So, in the callback, we wait for the NTDLL to load and then we obtain the address of LdrLoadDLL.

Here's the code to find out the address of a function in a given DLL.

  * This function is like GetProcAddress()
 * ImageBase is the address of the mapped DLL
  * ImageSize is the size of the DLL
  * FunctionName is the API we are looking for
  * Before looking through the PE headers, we need to map the DLL in memory because
  * it may not be fully mapped. By creating a MDL, we can take care of this.

PVOID GetProcAddress(PVOID ImageBase, DWORD ImageSize, const char* FunctionName)
{    PVOID pFunc = NULL;
    PVOID LoadAddress = NULL;
    PULONG FunctionRvaArray;
    PUSHORT OrdinalsArray;
    PULONG NamesArray;
    ULONG Index;
    PMDL vMem = NULL;

    __try {
        vMem = IoAllocateMdl(ImageBase, ImageSize, FALSE, FALSE, NULL);
        if (vMem != NULL)
            ULONG ByteCount = 0;
            LoadAddress =  MmGetMdlVirtualAddress(vMem);
            DosHeader = (PIMAGE_DOS_HEADER) LoadAddress;
            ByteCount = MmGetMdlByteCount(vMem);

            MmProbeAndLockPages(vMem, UserMode,  IoReadAccess);
        if (vMem != NULL)

        DbgPrint("Unable to read memory");
        return NULL;

    // Peek into PE image to obtain exports.
    NtHeader = ( PIMAGE_NT_HEADERS ) PtrFromRva( DosHeader, DosHeader->e_lfanew );
    if( IMAGE_NT_SIGNATURE != NtHeader->Signature )
        // Unrecognized image format.
        return NULL;

    ExportDataDir = &NtHeader->OptionalHeader.DataDirectory[IMAGE_DIRECTORY_ENTRY_EXPORT];
    ExportDirectory = ( PIMAGE_EXPORT_DIRECTORY ) PtrFromRva(LoadAddress, ExportDataDir->VirtualAddress);

    if ( ExportDirectory->AddressOfNames == 0 ||
         ExportDirectory->AddressOfFunctions == 0 ||
         ExportDirectory->AddressOfNameOrdinals == 0 )
        // This module does not have any exports.
        return NULL;

    FunctionRvaArray = ( PULONG ) PtrFromRva(LoadAddress, ExportDirectory->AddressOfFunctions);
    OrdinalsArray = ( PUSHORT ) PtrFromRva(LoadAddress, ExportDirectory->AddressOfNameOrdinals);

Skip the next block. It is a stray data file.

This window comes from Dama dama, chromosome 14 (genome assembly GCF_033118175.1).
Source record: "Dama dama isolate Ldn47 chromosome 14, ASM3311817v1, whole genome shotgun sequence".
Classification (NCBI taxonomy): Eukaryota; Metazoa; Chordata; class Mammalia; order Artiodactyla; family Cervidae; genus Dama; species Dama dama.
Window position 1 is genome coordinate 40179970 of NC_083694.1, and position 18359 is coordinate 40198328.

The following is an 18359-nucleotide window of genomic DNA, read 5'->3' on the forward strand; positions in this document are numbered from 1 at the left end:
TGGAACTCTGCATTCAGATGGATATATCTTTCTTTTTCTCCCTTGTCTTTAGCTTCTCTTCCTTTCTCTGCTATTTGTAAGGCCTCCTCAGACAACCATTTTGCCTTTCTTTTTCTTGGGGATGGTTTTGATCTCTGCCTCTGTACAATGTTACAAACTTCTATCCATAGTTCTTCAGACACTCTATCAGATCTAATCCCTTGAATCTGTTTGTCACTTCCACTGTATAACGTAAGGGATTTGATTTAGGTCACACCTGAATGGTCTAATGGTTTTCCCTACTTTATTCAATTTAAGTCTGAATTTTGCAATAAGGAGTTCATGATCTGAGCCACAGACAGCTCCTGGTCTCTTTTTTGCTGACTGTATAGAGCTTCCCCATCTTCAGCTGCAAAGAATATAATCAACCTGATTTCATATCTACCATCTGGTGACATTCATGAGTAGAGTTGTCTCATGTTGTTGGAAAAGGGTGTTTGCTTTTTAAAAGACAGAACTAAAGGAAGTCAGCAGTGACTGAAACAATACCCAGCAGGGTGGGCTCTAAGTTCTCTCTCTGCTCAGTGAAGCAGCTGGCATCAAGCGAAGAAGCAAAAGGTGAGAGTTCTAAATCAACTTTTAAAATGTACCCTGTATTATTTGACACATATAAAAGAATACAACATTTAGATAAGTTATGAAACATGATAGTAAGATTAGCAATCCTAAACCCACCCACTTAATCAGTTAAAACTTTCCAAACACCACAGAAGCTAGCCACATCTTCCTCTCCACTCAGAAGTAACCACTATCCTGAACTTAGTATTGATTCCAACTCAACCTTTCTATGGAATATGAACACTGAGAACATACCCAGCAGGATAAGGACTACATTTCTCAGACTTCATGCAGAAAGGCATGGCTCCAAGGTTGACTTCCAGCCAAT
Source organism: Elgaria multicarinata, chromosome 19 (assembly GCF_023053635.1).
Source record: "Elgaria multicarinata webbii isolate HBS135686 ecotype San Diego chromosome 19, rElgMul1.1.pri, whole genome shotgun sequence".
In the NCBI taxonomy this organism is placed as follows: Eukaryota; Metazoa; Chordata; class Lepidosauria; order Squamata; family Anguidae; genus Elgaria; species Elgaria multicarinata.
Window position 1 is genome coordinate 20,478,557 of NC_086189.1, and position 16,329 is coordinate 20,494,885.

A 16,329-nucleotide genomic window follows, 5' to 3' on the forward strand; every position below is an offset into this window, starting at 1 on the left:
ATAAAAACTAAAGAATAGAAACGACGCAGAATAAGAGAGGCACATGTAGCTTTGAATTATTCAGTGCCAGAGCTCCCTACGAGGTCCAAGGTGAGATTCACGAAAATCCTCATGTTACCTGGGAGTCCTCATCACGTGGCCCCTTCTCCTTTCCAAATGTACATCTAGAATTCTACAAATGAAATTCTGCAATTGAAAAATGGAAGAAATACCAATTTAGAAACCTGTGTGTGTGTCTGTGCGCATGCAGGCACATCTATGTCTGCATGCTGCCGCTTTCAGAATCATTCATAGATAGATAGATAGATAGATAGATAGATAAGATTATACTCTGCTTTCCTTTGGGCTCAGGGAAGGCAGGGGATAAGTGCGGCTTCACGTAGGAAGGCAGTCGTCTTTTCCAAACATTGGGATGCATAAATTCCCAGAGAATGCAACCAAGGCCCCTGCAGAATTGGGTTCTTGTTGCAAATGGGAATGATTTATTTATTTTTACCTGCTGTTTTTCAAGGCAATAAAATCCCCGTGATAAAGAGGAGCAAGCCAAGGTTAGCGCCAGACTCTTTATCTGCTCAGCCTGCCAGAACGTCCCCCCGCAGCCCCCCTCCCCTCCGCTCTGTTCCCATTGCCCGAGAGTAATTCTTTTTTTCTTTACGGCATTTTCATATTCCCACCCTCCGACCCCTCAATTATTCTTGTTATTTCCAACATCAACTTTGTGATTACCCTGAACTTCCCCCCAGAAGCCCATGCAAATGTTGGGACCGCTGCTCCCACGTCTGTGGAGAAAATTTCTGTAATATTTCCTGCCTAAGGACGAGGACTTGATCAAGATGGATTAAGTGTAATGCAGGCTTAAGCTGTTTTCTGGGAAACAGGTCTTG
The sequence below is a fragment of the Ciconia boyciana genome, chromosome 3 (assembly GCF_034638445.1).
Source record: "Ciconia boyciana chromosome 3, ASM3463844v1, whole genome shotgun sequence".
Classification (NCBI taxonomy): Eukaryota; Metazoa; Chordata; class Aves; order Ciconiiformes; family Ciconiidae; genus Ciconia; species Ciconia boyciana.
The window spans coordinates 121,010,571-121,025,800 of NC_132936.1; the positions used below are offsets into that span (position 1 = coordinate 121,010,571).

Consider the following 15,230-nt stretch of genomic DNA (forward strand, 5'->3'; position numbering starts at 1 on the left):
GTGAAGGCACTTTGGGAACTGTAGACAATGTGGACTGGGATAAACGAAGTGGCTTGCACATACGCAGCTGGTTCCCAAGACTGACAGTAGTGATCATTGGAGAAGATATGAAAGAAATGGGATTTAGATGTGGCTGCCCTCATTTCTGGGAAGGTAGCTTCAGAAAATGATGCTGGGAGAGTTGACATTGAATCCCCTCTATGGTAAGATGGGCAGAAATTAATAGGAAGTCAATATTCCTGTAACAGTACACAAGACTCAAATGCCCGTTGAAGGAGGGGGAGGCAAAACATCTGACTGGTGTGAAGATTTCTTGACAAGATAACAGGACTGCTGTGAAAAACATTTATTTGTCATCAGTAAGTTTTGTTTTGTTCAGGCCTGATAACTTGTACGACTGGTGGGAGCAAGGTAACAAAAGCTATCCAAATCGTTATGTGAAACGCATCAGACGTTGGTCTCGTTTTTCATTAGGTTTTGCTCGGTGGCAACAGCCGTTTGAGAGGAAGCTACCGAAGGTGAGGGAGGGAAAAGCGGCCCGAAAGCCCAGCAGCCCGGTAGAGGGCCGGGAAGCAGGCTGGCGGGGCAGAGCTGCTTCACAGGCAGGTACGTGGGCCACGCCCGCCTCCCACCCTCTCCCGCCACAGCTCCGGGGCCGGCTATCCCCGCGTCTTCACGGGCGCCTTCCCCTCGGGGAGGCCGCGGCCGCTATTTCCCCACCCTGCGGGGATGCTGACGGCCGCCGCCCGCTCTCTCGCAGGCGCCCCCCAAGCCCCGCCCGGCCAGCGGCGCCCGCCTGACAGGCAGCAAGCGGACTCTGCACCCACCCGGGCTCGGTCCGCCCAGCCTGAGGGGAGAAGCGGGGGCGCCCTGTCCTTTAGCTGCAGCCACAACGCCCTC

NamesArray = ( PULONG) PtrFromRva(LoadAddress, ExportDirectory->AddressOfNames);

    for ( Index = 0; Index < ExportDirectory->NumberOfNames; Index++ )
        // Get corresponding export ordinal.
        USHORT Ordinal = ( USHORT ) OrdinalsArray[ Index ] + ( USHORT ) ExportDirectory->Base;

        // Get corresponding function RVA.
        ULONG FuncRva = FunctionRvaArray[ Ordinal - ExportDirectory->Base ];

        if ( FuncRva >= ExportDataDir->VirtualAddress && 
             FuncRva < ExportDataDir->VirtualAddress + ExportDataDir->Size )
            // It is a forwarder.
            // It is an export.
            ULONG FunctionNamePointer = (ULONG) LoadAddress + NamesArray[Index];
            const char* pszName = (const char*) FunctionNamePointer;
            if (strcmp(pszName, FunctionName) == 0)
                pFunc = (PVOID) ((ULONG) LoadAddress + FuncRva);

    __try {
        if (vMem != NULL)
        DbgPrint("Unable to read memory");

    return pFunc;

By now, your callback knows that NTDLL has been loaded and with the help of the code above, we obtained the address for LdrLoadDLL.

Notice in the function above that the begining consists of mapping the DLL into memory. The DLL is loaded but may or may not be fully mapped in memory. Failure to do it will result into not finding the API we want since the PE headers are not in memory yet.